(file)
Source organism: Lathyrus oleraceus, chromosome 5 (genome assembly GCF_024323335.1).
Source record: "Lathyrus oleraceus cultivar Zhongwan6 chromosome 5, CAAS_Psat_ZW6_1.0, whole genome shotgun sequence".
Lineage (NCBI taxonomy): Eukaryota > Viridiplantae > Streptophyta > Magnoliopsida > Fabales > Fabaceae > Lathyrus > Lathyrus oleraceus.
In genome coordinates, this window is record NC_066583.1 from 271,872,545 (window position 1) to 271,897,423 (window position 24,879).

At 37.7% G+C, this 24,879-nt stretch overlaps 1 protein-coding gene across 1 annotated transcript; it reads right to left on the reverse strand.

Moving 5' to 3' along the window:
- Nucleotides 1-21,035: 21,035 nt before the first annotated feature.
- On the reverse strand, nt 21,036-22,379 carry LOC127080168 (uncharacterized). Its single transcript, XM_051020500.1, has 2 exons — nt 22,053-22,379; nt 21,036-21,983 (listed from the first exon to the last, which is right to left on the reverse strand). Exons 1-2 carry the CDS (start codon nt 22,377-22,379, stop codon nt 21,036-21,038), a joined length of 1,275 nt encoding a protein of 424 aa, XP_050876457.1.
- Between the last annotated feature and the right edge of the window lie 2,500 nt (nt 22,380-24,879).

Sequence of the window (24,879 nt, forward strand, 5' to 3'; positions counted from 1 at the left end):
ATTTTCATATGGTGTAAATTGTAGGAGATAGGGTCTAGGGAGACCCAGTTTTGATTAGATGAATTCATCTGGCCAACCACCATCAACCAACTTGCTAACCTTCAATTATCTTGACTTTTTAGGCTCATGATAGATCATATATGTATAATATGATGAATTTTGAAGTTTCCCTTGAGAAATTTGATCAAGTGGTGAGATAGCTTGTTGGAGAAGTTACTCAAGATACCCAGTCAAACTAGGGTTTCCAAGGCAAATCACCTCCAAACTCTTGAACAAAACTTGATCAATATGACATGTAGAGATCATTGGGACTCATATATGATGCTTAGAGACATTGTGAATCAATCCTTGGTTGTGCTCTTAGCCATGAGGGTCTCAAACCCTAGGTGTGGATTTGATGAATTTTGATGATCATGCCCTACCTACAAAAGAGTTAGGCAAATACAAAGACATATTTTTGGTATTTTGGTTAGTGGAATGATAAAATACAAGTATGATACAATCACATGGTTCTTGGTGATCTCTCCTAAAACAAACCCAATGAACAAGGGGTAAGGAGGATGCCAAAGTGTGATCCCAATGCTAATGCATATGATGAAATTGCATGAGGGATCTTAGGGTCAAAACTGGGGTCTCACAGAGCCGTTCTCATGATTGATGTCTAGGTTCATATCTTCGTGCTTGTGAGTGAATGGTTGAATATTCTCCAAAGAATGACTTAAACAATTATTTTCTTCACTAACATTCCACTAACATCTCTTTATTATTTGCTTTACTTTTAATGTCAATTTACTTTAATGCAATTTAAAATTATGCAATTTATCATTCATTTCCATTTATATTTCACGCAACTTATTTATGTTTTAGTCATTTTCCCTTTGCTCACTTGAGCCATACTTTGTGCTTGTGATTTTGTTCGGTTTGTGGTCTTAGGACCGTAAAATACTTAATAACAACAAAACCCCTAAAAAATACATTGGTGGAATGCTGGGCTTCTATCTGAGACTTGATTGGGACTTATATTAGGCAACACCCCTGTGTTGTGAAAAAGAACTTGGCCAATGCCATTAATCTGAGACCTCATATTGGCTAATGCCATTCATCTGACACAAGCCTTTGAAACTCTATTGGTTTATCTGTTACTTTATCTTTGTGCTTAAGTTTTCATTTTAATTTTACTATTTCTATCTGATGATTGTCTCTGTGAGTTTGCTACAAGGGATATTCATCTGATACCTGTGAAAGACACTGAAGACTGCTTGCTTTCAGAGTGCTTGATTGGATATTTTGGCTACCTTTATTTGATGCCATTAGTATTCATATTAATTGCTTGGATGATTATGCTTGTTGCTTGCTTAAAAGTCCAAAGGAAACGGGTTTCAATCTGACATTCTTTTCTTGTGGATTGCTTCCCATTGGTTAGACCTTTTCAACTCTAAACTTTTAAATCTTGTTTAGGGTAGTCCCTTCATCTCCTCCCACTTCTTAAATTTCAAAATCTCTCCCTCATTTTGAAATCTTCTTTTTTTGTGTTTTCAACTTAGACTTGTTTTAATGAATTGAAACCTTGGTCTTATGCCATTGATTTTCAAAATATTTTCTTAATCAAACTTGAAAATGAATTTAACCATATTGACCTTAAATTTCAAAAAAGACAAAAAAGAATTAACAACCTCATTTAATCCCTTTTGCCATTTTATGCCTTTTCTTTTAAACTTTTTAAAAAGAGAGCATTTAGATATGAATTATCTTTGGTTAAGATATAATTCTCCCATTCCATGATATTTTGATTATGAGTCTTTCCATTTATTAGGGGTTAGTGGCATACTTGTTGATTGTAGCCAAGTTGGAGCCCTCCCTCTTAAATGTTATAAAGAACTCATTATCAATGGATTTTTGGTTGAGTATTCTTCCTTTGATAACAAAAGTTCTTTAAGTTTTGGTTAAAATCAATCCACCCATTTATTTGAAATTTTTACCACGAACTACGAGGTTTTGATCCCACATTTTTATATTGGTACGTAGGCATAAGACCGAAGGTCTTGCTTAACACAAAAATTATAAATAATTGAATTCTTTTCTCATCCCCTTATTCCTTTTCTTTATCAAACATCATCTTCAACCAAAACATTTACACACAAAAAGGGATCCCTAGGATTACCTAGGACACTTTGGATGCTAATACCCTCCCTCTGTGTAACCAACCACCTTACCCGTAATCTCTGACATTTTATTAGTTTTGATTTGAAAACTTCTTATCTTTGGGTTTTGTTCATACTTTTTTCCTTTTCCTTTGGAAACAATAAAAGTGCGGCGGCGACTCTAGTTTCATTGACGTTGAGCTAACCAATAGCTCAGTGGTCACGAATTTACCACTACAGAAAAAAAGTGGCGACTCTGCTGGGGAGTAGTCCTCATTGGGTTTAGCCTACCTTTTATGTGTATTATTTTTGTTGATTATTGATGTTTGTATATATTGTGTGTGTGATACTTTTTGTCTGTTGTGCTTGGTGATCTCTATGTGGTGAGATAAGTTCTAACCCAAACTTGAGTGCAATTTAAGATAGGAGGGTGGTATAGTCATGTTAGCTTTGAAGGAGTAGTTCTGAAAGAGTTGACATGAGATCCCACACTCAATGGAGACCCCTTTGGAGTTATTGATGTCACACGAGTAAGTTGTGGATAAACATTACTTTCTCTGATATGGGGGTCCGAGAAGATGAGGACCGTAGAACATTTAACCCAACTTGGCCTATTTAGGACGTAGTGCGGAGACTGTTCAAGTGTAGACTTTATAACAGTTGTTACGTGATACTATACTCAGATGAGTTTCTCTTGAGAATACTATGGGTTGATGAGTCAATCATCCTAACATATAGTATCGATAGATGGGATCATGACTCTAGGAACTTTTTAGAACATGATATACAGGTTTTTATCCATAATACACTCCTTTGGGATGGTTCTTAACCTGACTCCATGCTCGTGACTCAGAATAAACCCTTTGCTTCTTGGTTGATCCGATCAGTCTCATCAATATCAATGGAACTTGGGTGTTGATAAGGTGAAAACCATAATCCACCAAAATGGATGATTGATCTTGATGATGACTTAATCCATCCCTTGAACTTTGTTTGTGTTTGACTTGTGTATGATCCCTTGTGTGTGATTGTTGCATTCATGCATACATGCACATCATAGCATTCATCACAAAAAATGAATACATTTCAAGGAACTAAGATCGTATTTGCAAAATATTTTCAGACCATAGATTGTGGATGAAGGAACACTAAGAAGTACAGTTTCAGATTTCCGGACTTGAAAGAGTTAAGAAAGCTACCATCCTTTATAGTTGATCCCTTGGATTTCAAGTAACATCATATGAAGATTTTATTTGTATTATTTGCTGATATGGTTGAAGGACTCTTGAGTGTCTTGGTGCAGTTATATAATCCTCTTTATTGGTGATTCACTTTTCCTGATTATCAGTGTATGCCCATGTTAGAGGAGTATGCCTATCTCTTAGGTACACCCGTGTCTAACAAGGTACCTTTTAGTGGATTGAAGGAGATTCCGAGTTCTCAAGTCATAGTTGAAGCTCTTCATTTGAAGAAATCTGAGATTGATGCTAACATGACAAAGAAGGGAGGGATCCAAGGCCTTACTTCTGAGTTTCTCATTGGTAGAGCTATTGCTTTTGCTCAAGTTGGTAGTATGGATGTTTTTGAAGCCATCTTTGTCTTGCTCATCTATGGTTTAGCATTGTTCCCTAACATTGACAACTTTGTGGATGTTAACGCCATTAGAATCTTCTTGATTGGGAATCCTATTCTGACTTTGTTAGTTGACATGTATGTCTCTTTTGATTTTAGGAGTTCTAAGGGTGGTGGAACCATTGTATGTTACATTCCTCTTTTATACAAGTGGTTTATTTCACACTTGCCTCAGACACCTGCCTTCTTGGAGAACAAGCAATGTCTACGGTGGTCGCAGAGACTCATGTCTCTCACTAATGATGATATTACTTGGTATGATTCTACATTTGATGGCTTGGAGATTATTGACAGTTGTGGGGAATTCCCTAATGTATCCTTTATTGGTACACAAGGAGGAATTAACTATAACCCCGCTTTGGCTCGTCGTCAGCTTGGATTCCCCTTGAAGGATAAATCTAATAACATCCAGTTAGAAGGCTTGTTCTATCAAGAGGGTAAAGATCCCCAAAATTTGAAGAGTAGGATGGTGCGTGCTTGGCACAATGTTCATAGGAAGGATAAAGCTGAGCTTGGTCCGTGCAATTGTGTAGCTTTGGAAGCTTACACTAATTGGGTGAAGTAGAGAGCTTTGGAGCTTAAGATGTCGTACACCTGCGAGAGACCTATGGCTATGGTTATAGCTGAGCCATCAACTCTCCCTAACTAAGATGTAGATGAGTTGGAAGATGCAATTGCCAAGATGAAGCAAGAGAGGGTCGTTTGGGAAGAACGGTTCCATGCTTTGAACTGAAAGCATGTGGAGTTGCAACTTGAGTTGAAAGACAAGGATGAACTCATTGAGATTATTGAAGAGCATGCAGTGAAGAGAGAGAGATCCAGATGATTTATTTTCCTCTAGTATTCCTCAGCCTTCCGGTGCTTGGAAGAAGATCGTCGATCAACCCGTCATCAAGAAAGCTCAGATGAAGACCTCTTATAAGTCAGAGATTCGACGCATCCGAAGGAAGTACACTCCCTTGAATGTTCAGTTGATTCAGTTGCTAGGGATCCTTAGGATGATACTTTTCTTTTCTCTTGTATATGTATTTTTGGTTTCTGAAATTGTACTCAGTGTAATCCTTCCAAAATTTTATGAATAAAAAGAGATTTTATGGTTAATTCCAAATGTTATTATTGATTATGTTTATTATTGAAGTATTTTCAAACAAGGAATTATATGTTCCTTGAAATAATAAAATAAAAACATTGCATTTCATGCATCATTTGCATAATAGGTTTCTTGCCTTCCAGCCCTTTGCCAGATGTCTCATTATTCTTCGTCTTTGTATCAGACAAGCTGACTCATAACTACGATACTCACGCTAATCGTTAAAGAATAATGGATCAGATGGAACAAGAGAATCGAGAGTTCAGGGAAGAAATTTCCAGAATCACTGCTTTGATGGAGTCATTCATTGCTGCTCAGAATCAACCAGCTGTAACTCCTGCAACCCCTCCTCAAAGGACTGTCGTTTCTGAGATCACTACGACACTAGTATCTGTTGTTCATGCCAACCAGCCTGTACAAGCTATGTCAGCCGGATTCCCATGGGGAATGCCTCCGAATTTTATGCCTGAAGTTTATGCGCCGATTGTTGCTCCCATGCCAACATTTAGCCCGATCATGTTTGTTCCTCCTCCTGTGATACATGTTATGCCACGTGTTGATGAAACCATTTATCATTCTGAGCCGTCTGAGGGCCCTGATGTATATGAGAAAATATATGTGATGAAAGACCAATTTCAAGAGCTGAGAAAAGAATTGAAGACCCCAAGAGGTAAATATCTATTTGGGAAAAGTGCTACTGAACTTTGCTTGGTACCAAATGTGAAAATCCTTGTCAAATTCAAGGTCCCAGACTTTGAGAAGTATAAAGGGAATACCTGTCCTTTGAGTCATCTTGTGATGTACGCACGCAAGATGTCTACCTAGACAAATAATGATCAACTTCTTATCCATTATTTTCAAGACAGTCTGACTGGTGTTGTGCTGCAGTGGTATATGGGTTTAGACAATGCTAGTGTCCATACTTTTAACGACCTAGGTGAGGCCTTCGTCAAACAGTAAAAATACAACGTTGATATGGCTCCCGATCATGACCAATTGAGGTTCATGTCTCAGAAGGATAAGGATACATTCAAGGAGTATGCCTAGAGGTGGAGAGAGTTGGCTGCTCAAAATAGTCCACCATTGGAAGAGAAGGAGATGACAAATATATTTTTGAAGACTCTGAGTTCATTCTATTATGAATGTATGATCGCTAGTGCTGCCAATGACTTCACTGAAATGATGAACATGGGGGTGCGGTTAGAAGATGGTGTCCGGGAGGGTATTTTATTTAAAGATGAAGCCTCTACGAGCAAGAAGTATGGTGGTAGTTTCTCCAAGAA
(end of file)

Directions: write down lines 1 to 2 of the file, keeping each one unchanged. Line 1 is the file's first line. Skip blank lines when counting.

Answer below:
Source organism: Lathyrus oleraceus, chromosome 5 (genome assembly GCF_024323335.1).
Source record: "Lathyrus oleraceus cultivar Zhongwan6 chromosome 5, CAAS_Psat_ZW6_1.0, whole genome shotgun sequence".